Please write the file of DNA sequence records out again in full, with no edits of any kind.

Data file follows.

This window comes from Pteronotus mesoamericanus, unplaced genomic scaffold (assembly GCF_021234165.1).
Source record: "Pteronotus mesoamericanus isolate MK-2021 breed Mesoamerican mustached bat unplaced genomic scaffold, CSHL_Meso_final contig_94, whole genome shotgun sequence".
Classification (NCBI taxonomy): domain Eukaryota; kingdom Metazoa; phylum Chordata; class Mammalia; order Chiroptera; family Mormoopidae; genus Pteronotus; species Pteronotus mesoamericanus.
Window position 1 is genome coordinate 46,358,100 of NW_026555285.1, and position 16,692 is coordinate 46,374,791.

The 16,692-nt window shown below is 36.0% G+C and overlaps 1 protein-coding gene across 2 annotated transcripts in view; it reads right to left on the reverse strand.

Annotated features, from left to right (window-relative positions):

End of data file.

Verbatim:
This window comes from Pteronotus mesoamericanus, unplaced genomic scaffold (assembly GCF_021234165.1).
Source record: "Pteronotus mesoamericanus isolate MK-2021 breed Mesoamerican mustached bat unplaced genomic scaffold, CSHL_Meso_final contig_94, whole genome shotgun sequence".
Classification (NCBI taxonomy): domain Eukaryota; kingdom Metazoa; phylum Chordata; class Mammalia; order Chiroptera; family Mormoopidae; genus Pteronotus; species Pteronotus mesoamericanus.
Window position 1 is genome coordinate 46,358,100 of NW_026555285.1, and position 16,692 is coordinate 46,374,791.

The 16,692-nt window shown below is 36.0% G+C and overlaps 1 protein-coding gene across 2 annotated transcripts in view; it reads right to left on the reverse strand.

Annotated features, from left to right (window-relative positions):